We’re pleased to give details on our three Keynote Speakers“Modern Radio Interferometric Imaging Challenges: From MeerKAT Towards the SKA”
Prof. Oleg Smirnov, Rhodes University (5 MB PDF)
Summary: I will give an overview of the interferometric imaging problem, from basic principles and the classic CLEAN algorithm, to modern treatments of deconvolution and direction-dependent effects (DDEs) in imaging algorithms. I will show how the high sensitivities and large data rates of new telescopes such as MeerKAT turn this into a formidable computational challenge, and what this landscape looks like as we approach the SKA.
Prof. Oleg Smirnov joined Rhodes in April 2012 to take up the new SKA Research Chair in RATT. Prior to joining Rhodes, he spent over 12 years as a researcher and software developer at the Netherlands Institute for Radio Astronomy (ASTRON). His research interests span many areas including the development of new radio interferometric techniques and calibration methods, development of the MeqTrees system for simulation and calibration of radio interferometers, as well as ionospheric modeling and flagging tools. He was also involved in the early days of the LOFAR telescope, and with the last days of the AIPS++ project (which was later revived as the CASA system).
“Designing Computer Systems for Software 2.0”
Prof. Kunle Olukotun, Stanford University
Summary: Employing Machine Learning to generate models from data is replacing traditional software development in many applications. This fundamental shift in how we develop software is known as Software 2.0. However, the continued success of Software 2.0 relies on the availability of powerful, efficient and flexible computer systems. This talk will introduce a design paradigm that exploits the characteristics of Software 2.0 to create computer systems that are optimized for both programmability and performance. The key to the design paradigm is a full-stack approach that integrates algorithms, domain-specific languages, advanced compilation technology and new hardware architectures.
Kunle Olukotun is the Cadence Design Professor of Electrical Engineering and Computer Science at Stanford University. Olukotun is well known as a pioneer in multicore processor design and the leader of the Stanford Hydra chip multipocessor (CMP) research project. Olukotun founded Afara Websystems to develop high-throughput, low-power multicore processors for server systems. The Afara multicore processor, called Niagara, was acquired by Sun Microsystems. Niagara derived processors now power all Oracle SPARC-based servers. Olukotun currently directs the Stanford Pervasive Parallelism Lab (PPL), which seeks to proliferate the use of heterogeneous parallelism in all application areas using Domain Specific Languages (DSLs). Olukotun is a member of the Data Analytics for What’s Next (DAWN) Lab which is developing infrastructure for usable machine learning. Olukotun is an ACM Fellow and IEEE Fellow for contributions to multiprocessors on a chip and multi-threaded processor design and is the recipient of of the 2018 IEEE Harry H. Goode Memorial Award. Olukotun received his Ph.D. in Computer Engineering from The University of Michigan.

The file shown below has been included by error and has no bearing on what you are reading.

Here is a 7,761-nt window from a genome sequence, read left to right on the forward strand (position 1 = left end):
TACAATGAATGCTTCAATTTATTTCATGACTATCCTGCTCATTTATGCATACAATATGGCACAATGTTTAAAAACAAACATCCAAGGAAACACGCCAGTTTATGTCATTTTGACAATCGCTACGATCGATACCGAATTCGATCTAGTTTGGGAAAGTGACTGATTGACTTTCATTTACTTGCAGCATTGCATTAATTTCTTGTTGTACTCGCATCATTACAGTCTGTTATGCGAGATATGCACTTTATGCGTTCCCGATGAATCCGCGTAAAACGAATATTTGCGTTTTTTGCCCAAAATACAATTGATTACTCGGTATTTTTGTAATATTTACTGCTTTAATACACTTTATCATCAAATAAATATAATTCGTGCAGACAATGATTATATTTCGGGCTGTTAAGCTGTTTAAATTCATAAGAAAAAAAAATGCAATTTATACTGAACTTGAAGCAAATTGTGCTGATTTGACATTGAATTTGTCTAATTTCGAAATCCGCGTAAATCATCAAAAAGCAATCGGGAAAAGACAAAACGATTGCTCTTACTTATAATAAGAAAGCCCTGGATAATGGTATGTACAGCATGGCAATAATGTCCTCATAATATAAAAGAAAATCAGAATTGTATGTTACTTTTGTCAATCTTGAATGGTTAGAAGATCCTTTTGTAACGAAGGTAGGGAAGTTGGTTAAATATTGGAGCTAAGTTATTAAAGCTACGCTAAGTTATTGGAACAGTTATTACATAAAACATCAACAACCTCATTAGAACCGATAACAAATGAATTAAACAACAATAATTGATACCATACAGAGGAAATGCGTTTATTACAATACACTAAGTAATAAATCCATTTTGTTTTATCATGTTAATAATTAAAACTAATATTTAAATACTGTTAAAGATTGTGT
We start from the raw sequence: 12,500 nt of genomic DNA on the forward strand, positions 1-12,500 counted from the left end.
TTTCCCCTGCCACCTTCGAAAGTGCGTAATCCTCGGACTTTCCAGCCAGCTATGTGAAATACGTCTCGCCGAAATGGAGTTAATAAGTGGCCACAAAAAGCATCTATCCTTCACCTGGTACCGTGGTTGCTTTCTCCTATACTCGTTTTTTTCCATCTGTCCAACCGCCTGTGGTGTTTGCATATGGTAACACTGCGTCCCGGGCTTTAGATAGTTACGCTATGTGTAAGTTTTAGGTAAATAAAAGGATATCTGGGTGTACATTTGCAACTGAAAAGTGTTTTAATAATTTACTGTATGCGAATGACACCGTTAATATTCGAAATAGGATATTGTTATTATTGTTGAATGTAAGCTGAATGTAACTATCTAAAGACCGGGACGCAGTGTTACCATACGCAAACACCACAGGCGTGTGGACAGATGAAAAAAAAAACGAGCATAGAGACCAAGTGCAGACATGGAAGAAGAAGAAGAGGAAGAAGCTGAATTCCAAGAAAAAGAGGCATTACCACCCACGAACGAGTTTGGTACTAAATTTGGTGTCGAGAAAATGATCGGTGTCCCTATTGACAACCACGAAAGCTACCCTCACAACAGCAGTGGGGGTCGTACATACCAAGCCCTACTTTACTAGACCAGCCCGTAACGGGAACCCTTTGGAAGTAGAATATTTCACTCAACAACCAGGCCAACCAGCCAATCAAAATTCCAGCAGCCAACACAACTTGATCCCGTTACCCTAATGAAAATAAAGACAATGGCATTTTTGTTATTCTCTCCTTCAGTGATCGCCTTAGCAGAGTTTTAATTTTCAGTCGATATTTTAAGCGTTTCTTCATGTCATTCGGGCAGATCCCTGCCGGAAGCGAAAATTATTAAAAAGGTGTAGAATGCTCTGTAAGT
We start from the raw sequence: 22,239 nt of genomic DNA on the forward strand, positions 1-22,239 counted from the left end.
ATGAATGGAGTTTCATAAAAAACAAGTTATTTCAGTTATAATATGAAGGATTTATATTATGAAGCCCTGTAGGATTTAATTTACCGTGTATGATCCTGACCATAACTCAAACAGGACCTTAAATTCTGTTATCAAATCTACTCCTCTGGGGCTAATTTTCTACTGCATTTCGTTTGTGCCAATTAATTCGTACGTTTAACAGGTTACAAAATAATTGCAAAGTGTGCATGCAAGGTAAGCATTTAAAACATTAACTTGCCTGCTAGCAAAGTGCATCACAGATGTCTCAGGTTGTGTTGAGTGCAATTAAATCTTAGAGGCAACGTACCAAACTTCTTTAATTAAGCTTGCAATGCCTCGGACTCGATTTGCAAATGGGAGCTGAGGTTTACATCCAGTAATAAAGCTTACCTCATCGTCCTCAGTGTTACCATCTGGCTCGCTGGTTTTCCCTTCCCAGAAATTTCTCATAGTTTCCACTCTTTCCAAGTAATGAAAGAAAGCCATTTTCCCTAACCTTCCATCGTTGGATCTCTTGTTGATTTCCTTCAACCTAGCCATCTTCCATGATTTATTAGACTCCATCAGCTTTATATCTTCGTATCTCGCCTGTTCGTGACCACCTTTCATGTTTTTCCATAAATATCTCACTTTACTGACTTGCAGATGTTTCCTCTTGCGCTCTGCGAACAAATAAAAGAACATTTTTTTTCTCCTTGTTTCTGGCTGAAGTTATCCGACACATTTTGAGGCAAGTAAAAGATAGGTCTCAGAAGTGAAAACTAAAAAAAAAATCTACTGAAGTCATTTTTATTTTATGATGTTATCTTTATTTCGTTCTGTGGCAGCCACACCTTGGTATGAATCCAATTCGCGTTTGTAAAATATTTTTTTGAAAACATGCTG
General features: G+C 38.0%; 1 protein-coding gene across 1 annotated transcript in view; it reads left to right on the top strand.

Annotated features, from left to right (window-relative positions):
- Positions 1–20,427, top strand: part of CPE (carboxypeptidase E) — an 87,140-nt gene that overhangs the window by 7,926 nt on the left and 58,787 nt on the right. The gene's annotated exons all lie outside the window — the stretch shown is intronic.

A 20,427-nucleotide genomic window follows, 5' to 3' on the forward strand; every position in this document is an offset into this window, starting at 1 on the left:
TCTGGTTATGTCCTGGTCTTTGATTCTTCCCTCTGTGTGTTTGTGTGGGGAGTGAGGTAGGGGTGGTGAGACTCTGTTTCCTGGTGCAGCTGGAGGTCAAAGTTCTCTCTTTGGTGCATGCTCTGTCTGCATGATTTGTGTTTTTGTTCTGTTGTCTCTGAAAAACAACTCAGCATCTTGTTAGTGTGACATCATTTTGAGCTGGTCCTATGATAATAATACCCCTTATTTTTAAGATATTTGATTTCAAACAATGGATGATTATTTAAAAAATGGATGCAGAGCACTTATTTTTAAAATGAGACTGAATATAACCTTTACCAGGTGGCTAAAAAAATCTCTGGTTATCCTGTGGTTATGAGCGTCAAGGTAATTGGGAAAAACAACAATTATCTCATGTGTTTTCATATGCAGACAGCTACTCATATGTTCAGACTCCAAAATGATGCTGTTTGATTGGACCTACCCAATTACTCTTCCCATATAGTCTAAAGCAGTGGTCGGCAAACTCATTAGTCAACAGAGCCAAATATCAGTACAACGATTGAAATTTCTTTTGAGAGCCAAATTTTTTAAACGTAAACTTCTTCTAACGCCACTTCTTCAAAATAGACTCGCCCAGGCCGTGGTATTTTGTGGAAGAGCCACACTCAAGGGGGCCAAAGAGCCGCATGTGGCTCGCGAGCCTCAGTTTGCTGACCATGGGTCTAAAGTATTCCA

“Cognitive Vision Systems: Assisting Persons with Visual Impairments”
Prof. Vijay Narayanan, Pennsylvania State University
Summary: The human vision system understands and interprets complex scenes for a wide range of visual tasks in real-time while consuming less than 20 Watts of power. This talk will focus on holistic design of machine vision systems that have the potential to approach and eventually exceed the capabilities of human vision systems. The talk will focus on the design of an assistive technology for persons with visual impairment. It will also showcase recent advances in distributed intelligent systems.
Vijay Narayanan is a Robert Noll Chair Professor of Computer Science and Engineering and Electrical Engineering at The Pennsylvania State University. He is the PI of the NSF Expeditions-in-Computing Program on Visual Cortex on Silicon and a thrust leader for the JUMP Center on Brain-Inspired Computing. He has published more than 400 papers and won several awards in recognition of his research in power-aware systems, embedded systems and computer architecture. He is a fellow of IEEE and ACM.